Add a "Advanced Joiner" base node

I recently found the “Join Custom Condition” component by @takbb and it has opened up a world of simplicity and possibilities to complex projects. That being said, it still lacks the options and left / right outputs of the Joiner node which requires a series of additional nodes for condition testing, reference filtering, column combining, etc.

I think that the addition of a new “Advanced Joiner” node could superimpose these “conditional” capabilities over the standard “Joiner” node, and it would open up a new realm of possibilities to all KNIME users by maintaining a more user friendly and flexible UI. This node could replace dozens and dramatically simplify highly complex joins.

Basically you could have the interface look the same for your basic Input1/Column1 = Imput2/Column1 join condition logic. Then add additional “criteria tests” (which would effectively function as the “where” clause in a database join). The advanced criteria tests could be managed via a user interface similar to entry of filter criteria in “Row Splitter (Labs)” to provide user friendly and / or and grouping controls. It would need the ability to incorporate “like” / “matches” as well. Both the basic and advanced Join Criteria could be controlled via this Row Splitter (Labs) interface approach as well, if that turns out to be the easier user interface approach.

Hi @iCFO -

Good feedback here, thank you. Just so you know, the dev team has put quite a bit of thought into future ideas for Joiner improvement, represented by several different internal tickets (AP-10692, AP-5849, AP-8926, AP-18775) to name a few.

FYI @nan :slight_smile:


Hello -

  1. How do we view the internal tickets to see what has already been requested?
  2. Will advanced joiner node support complex joins? It would be helpful to be able to migrate advanced SQL queries to KNIME. I have tried running multi-join SQL queries using Python but the performance has been quite slow.

Just to be clear, I am aware that I could simply put together multiple join nodes in to accomplish a join between many data-sources, but this is associated with a slower run-time than my previously existing solution in MS Access.

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Hi @rrembert3 -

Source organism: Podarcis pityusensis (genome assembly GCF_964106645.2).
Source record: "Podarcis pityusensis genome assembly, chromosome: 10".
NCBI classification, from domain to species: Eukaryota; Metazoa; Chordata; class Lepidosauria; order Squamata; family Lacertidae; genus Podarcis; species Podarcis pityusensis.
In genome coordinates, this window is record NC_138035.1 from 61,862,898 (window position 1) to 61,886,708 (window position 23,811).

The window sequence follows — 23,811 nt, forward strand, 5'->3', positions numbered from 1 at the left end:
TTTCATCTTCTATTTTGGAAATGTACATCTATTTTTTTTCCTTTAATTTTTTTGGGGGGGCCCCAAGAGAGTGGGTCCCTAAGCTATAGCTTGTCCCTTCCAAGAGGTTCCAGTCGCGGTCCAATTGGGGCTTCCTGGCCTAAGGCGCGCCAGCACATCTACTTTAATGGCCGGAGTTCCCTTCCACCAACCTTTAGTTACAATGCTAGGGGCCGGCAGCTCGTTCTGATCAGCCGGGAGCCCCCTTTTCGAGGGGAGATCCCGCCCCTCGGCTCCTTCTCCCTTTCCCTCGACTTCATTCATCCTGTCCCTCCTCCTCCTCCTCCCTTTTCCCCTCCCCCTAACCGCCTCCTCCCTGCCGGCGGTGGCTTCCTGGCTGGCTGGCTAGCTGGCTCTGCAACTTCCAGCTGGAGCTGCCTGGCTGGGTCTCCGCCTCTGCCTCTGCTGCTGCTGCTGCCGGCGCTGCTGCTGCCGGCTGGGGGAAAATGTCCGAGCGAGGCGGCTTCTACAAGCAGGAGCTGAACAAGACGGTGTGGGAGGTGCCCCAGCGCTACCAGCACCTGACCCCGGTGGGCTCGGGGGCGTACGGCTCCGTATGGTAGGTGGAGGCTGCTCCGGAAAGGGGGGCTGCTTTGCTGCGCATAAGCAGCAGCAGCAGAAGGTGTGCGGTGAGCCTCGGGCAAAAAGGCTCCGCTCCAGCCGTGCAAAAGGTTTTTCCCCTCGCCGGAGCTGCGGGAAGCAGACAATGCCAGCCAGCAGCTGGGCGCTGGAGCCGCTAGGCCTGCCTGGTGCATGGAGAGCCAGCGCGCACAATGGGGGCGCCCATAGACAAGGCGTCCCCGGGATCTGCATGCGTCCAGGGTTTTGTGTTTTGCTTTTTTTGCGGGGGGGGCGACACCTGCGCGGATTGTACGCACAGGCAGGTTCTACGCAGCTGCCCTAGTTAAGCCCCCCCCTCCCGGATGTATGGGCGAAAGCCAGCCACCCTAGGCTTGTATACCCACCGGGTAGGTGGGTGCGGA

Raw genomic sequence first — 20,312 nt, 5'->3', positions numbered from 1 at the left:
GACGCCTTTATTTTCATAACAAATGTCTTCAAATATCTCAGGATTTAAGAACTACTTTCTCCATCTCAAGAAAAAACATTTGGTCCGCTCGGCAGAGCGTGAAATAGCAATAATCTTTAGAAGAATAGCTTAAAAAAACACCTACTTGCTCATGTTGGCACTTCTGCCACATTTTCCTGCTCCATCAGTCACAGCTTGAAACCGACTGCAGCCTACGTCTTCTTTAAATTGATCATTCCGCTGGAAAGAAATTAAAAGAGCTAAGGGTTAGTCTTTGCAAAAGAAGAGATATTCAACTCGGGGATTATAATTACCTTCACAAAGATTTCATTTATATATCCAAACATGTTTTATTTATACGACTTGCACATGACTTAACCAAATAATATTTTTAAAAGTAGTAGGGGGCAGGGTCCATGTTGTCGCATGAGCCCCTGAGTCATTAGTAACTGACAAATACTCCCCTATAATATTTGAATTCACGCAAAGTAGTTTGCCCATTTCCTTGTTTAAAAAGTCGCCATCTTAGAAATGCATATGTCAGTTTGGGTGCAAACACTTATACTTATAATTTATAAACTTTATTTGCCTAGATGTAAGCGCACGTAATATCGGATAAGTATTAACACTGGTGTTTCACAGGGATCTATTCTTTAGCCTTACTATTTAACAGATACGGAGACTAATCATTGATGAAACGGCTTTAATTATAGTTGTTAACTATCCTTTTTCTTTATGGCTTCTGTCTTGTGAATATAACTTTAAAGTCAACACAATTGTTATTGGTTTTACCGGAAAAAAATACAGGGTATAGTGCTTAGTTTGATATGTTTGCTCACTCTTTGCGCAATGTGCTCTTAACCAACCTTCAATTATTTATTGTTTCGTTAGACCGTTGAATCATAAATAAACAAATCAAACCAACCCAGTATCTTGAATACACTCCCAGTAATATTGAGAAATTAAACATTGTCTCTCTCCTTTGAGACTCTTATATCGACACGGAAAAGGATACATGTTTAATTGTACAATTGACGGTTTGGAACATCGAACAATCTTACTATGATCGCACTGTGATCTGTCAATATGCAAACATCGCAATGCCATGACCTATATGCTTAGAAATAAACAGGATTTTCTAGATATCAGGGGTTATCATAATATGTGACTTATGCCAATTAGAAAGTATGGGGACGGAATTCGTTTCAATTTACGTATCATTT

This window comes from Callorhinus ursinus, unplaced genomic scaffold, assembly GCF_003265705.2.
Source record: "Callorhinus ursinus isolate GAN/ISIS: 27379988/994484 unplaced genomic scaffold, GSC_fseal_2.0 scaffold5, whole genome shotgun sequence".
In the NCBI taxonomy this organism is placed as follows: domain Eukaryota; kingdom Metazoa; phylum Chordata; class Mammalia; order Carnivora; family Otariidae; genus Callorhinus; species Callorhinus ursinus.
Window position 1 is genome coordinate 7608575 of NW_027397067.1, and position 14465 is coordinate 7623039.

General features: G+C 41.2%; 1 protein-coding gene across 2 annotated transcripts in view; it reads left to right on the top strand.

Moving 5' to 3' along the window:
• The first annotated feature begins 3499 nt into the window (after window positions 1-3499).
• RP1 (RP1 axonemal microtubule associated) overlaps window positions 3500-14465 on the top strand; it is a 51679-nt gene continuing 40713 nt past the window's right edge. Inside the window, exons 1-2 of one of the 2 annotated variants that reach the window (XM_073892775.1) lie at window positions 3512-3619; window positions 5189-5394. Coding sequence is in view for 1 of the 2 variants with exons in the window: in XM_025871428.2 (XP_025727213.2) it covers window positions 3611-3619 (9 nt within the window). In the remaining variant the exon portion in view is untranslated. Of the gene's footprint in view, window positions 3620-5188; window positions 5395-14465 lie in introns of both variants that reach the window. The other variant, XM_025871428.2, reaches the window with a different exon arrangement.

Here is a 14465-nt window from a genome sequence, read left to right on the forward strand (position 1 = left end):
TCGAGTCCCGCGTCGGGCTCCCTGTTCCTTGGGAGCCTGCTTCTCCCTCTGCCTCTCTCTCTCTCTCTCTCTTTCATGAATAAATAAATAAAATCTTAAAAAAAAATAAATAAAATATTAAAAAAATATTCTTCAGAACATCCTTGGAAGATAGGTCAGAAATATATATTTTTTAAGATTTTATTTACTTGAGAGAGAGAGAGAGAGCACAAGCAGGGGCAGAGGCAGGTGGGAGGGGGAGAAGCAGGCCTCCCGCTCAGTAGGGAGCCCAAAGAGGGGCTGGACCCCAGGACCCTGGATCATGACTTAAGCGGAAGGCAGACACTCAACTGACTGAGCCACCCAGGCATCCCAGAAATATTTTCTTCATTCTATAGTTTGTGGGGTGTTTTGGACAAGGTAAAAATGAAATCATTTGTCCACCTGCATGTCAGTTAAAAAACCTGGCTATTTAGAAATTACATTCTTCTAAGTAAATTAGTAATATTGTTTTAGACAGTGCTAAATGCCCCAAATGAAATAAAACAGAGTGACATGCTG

1. Our ticketing system isn’t publicly accessible, sorry for that.
  2. That’s the hope, although the design is still in flux from what I understand.

Edit to add: if this feature is one that’s of particular interest to you, please use the voting system! :slight_smile:

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I see, thank you. How do we use voting system? Additionally, would be nice if a direct SQL statement could be used in a join involving at least one non-database source. i.e. if source #1 is an Excel file. This would enable easy migration of MS Access solutions to KNIME, IMO.

Hey @rrembert3

Try this in the mean time. I have been using it for highly complex joins between excel files. You just need to make sure your data types are H2 compliant on the way in.


@iCFO thanks. Can that handle > 2 datasources in a single join? I need both pieces for this to enable my solution.

Hi @rrembert3 -

More about voting in this topic:

Basically, just click the big yellow button at the top. :slight_smile:

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Hey @rrembert3

The component is currently only built to join 2 tables as an “out of the box solution”, but the write to H2 in memory approach should be able to be customized for additional tables. I am going to tag @takbb in case he has some pointers for you on the modification side.

Here is an example of a triple table join via database. The H2 in memory approach could be utilized in the same manor although it may require some adjustments to the syntax.